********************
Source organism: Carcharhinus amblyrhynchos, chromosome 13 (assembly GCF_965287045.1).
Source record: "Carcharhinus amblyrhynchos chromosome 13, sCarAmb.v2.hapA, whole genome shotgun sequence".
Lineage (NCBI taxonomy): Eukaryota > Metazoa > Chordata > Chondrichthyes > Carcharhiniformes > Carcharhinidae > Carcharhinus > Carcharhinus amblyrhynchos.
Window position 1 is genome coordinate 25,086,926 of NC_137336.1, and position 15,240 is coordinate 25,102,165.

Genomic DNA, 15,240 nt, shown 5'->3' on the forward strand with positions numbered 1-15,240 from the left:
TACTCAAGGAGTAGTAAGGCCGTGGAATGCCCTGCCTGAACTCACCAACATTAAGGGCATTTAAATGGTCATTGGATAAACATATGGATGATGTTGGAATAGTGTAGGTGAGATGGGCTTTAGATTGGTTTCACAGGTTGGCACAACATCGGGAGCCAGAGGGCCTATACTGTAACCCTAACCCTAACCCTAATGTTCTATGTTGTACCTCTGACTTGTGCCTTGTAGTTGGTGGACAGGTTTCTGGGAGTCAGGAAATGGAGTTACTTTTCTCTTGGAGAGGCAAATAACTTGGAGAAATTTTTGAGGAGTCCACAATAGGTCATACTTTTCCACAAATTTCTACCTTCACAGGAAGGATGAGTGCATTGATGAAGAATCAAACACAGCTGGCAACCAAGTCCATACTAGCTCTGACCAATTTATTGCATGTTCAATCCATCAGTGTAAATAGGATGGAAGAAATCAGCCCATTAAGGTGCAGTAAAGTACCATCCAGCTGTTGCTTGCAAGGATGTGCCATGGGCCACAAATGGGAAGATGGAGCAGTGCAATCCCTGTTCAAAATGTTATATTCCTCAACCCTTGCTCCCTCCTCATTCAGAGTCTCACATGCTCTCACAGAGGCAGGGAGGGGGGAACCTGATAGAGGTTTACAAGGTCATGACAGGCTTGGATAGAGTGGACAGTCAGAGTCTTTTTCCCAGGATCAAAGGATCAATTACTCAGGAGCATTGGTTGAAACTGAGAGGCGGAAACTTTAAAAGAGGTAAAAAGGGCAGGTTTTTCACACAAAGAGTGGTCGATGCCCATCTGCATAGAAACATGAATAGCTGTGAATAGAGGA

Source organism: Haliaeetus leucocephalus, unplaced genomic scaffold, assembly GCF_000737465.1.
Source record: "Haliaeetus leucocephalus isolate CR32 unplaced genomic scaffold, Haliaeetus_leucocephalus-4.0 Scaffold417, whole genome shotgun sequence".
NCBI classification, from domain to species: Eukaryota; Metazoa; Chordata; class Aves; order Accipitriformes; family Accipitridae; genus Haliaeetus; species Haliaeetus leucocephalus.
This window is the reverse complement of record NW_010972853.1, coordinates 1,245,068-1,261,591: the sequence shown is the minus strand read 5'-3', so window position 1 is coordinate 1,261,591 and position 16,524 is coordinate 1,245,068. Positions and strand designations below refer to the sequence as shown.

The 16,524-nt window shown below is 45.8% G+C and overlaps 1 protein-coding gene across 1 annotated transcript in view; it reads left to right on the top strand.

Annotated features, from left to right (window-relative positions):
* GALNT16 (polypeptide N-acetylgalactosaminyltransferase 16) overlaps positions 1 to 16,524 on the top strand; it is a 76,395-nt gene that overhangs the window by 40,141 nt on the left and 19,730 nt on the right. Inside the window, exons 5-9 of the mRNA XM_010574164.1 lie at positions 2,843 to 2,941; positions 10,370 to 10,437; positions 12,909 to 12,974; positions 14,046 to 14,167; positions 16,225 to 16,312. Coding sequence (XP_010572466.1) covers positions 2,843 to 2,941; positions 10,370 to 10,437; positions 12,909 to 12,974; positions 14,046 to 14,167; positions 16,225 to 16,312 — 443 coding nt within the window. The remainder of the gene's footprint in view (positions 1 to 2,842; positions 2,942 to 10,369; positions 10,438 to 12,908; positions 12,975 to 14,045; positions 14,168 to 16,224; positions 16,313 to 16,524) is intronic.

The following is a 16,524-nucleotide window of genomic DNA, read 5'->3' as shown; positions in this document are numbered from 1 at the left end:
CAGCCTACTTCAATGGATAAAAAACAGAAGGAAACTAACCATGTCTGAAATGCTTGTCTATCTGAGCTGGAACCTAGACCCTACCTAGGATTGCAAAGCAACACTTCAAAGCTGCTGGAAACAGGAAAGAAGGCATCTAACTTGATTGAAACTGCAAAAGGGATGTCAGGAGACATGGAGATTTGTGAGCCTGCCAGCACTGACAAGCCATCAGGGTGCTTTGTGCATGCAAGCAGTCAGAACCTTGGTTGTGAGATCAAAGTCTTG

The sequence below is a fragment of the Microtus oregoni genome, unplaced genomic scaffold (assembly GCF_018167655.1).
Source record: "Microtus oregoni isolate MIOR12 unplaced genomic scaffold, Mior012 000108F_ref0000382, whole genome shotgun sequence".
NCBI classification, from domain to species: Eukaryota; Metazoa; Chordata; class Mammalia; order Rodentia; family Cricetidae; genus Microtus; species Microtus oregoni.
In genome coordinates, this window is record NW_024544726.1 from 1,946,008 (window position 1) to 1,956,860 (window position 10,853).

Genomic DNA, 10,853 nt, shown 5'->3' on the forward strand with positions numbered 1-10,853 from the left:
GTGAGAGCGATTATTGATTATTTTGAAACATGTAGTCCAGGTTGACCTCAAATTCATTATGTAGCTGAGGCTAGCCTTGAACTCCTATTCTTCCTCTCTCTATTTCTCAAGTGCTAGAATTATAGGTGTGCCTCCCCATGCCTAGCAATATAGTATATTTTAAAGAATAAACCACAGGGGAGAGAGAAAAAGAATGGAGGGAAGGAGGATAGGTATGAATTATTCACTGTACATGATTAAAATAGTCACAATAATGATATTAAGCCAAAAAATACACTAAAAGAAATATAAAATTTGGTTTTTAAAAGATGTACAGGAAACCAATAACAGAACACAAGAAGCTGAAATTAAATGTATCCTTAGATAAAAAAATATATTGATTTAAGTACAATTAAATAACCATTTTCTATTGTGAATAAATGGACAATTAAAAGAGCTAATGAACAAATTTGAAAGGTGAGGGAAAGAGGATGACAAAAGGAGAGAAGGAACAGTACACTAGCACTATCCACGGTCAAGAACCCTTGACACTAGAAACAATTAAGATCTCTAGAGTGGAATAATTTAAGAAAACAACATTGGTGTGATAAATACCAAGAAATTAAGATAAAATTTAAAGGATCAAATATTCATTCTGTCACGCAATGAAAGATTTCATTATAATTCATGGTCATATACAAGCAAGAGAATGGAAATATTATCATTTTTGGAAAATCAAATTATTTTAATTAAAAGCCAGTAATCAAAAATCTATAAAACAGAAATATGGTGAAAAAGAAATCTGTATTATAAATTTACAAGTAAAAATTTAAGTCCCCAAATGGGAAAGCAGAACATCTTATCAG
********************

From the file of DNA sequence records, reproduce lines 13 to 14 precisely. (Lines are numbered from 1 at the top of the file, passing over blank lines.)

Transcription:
* GALNT16 (polypeptide N-acetylgalactosaminyltransferase 16) overlaps positions 1 to 16,524 on the top strand; it is a 76,395-nt gene that overhangs the window by 40,141 nt on the left and 19,730 nt on the right. Inside the window, exons 5-9 of the mRNA XM_010574164.1 lie at positions 2,843 to 2,941; positions 10,370 to 10,437; positions 12,909 to 12,974; positions 14,046 to 14,167; positions 16,225 to 16,312. Coding sequence (XP_010572466.1) covers positions 2,843 to 2,941; positions 10,370 to 10,437; positions 12,909 to 12,974; positions 14,046 to 14,167; positions 16,225 to 16,312 — 443 coding nt within the window. The remainder of the gene's footprint in view (positions 1 to 2,842; positions 2,942 to 10,369; positions 10,438 to 12,908; positions 12,975 to 14,045; positions 14,168 to 16,224; positions 16,313 to 16,524) is intronic.

The following is a 16,524-nucleotide window of genomic DNA, read 5'->3' as shown; positions in this document are numbered from 1 at the left end: